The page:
“Political figures, including former Mayor Rudolph W. Giuliani, joined a rally, several hundred strong at Lincoln Center, to denounce an opera that has become the object of a charged debate about art, anti-Semitism and politics,” reports Michael Cooper in Tuesday’s (10/21) New York Times about Monday’s Metropolitan Opera performance of composer John Adams’s The Death of Klinghoffer. “But after months of escalating protests, including threats of opera officials and online harassment of the cast, ‘Klinghoffer’ finally went on.… There were cheers when David Robertson, the conductor, arrived in the pit and a few boos after the opening ‘Chorus of Exiled Palestinians’ ended.… ‘Klinghoffer,’ considered a masterpiece by some critics, has long aroused passions, simply because of its subject matter: the murder of Leon Klinghoffer, an American Jewish passenger in a wheelchair, by members of the Palestine Liberation Front during the 1985 hijacking of the Achille Lauro cruise ship.… Some people held a counterdemonstration. James Saslow, 66, a professor of theater history at Queens College, had a sign: ‘A work of art about a subject is not a work in favor of that subject.’ The opera, and the Met, were also defended by some artistic figures. ‘It is not only permissible for the Met to do this piece—it’s required for the Met to do the piece,’ Oskar Eustis, the artistic director of the Public Theater, said.”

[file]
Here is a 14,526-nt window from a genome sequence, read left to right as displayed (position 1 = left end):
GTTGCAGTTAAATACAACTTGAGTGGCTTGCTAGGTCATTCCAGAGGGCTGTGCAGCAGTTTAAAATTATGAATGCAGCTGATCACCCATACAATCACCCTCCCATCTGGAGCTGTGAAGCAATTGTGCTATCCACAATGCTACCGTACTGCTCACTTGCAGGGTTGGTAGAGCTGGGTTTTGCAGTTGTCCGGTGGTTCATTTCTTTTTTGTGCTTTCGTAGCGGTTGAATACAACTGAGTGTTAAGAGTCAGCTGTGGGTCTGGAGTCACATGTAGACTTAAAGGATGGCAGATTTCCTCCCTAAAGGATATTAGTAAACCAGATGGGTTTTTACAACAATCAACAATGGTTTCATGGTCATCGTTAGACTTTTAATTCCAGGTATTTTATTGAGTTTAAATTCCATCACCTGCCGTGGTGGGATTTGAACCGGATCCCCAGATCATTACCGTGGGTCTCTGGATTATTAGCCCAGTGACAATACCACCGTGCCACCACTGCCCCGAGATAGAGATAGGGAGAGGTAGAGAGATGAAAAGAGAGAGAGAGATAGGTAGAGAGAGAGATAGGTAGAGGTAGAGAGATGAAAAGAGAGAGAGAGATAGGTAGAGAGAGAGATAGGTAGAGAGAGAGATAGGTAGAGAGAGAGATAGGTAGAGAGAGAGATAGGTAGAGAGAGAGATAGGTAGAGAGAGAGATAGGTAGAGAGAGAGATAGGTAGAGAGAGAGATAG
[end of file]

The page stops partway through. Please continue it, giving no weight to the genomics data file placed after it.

Read Alex Ross’s consideration of the role of politics in art in the current issue of Symphony magazine.
Posted October 21, 2014
Pictured: Protesters outside the Metropolitan Opera House on Monday night. Photo by Hiroko Masuike/The New York Times